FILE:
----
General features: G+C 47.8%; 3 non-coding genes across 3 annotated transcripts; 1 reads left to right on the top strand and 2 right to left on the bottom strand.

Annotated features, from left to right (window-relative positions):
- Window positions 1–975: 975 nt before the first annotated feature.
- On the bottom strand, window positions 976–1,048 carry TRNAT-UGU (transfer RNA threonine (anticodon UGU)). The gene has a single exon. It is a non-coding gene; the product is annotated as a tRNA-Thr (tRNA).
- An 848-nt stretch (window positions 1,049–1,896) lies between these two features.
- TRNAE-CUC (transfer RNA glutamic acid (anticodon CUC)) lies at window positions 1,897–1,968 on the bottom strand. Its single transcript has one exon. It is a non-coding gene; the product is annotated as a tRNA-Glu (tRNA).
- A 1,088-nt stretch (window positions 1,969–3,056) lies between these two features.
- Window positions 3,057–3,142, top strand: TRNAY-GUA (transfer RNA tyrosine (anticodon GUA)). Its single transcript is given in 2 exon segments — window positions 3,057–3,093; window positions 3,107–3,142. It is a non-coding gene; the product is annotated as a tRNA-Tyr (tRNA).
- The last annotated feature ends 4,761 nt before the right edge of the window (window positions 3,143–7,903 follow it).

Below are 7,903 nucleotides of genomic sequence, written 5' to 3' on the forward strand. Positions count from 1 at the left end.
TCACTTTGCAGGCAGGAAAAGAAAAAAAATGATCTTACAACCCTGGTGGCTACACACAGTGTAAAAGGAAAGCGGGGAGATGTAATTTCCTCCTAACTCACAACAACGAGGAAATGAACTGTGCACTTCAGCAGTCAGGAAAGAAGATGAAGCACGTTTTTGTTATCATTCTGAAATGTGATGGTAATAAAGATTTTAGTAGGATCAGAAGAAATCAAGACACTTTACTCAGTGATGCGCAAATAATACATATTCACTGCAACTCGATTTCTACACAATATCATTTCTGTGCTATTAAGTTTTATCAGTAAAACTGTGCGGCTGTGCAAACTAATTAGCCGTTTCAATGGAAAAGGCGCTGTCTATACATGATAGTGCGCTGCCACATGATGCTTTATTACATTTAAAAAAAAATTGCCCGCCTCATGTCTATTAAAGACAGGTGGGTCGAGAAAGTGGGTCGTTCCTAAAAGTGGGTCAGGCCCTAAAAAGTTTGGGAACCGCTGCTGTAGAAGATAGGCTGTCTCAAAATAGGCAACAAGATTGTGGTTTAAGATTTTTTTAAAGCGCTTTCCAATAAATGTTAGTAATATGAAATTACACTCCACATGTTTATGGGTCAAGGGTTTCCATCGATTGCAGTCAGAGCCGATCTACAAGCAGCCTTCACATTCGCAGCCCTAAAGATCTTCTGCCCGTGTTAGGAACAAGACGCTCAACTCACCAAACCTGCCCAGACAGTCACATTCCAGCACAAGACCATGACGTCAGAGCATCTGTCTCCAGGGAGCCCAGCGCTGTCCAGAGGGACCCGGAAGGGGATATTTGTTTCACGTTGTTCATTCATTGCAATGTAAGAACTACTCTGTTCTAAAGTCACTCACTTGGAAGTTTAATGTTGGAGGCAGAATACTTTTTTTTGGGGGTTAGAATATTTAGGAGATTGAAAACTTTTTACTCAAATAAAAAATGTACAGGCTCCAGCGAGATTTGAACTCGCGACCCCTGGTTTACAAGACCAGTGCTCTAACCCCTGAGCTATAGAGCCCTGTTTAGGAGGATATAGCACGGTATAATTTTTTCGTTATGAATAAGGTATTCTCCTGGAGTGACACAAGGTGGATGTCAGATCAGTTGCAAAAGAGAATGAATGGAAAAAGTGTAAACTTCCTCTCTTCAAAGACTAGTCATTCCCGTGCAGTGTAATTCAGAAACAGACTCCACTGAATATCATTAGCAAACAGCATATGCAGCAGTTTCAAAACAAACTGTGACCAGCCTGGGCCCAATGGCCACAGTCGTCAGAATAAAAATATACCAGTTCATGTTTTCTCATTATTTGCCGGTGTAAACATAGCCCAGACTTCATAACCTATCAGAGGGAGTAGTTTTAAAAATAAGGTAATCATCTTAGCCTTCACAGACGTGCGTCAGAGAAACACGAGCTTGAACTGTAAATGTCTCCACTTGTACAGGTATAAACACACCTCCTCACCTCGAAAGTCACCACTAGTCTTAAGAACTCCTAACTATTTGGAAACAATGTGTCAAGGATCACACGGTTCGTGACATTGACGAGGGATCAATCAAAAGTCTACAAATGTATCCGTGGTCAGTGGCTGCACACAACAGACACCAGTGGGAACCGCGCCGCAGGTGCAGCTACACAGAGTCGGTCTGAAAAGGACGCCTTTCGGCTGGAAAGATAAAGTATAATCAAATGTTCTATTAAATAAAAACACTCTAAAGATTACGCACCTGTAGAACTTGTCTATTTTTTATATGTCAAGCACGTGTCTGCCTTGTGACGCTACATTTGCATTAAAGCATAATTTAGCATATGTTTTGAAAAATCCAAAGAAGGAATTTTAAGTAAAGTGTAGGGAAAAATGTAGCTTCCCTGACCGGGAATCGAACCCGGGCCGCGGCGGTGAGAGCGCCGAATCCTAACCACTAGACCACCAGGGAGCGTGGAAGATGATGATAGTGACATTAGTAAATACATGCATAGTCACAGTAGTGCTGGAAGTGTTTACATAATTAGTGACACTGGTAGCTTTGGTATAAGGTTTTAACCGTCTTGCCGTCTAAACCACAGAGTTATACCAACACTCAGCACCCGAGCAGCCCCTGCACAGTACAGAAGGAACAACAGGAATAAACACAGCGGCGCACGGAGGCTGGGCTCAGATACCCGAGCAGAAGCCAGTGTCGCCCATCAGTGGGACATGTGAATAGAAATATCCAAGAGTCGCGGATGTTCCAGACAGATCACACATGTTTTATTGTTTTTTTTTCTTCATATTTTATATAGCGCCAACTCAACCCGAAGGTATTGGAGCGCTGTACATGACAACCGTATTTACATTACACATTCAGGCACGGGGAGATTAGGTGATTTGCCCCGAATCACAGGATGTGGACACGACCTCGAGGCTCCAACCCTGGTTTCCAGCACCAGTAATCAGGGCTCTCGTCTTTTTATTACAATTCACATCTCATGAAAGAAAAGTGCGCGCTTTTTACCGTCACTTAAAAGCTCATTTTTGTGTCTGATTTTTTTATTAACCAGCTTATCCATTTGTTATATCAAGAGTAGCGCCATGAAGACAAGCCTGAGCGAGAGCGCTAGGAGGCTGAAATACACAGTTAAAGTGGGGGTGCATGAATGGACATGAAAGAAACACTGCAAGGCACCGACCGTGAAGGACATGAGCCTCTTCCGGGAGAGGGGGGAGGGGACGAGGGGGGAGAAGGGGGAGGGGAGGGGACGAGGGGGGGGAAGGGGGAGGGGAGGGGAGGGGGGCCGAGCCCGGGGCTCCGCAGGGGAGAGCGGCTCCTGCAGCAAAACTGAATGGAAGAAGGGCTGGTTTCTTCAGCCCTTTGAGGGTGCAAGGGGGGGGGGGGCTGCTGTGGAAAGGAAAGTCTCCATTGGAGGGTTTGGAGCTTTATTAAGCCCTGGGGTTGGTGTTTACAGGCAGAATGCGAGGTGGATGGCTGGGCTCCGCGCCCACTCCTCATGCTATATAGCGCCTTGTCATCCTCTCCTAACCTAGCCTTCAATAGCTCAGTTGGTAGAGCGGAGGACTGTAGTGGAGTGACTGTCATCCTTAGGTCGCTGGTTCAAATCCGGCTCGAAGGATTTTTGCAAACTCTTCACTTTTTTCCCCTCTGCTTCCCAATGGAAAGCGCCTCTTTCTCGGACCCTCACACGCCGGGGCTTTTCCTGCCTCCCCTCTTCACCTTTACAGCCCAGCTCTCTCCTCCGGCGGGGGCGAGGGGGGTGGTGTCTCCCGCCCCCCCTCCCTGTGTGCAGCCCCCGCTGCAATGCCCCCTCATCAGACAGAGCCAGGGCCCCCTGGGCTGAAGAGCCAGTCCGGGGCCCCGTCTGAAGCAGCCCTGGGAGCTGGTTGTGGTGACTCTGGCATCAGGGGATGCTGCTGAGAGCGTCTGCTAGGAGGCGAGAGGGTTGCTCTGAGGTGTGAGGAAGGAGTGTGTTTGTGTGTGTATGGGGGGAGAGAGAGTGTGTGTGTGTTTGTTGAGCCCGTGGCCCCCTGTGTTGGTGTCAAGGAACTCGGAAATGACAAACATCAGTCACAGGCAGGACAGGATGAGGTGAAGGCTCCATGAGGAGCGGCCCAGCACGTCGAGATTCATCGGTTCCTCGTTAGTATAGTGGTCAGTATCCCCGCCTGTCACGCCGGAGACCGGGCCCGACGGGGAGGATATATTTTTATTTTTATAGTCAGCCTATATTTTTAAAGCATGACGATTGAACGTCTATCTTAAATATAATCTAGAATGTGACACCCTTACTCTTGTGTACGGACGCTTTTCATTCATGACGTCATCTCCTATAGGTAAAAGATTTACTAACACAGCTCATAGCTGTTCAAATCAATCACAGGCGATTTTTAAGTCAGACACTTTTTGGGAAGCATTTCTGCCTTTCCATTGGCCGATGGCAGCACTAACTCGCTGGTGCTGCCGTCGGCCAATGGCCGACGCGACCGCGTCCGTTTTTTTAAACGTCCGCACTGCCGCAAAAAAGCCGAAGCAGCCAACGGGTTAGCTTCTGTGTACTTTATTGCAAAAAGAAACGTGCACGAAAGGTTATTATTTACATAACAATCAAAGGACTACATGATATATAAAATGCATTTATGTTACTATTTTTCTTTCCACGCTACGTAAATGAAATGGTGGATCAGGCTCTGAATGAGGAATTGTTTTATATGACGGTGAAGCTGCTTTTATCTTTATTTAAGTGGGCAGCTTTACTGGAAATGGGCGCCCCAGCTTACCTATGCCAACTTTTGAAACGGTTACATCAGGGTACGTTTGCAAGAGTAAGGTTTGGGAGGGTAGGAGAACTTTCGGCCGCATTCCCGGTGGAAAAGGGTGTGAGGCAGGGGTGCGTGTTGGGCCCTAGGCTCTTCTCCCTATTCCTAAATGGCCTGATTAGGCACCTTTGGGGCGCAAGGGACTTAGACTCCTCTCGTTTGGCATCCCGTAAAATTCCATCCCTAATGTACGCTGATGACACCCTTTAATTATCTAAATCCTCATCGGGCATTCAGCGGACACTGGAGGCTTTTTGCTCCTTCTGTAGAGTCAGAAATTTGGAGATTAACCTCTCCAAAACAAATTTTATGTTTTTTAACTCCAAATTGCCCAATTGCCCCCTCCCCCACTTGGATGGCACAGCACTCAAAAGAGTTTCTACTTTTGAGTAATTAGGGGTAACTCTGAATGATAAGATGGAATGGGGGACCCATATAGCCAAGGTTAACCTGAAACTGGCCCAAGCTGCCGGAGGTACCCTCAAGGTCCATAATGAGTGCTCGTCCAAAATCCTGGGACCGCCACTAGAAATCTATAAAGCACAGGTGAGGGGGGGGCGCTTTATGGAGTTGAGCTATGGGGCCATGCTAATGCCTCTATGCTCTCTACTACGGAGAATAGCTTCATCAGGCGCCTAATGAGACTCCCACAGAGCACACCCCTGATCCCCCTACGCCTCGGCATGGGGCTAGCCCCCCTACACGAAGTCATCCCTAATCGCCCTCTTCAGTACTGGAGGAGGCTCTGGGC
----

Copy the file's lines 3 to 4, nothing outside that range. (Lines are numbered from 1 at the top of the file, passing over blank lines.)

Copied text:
- Window positions 1–975: 975 nt before the first annotated feature.
- On the bottom strand, window positions 976–1,048 carry TRNAT-UGU (transfer RNA threonine (anticodon UGU)). The gene has a single exon. It is a non-coding gene; the product is annotated as a tRNA-Thr (tRNA).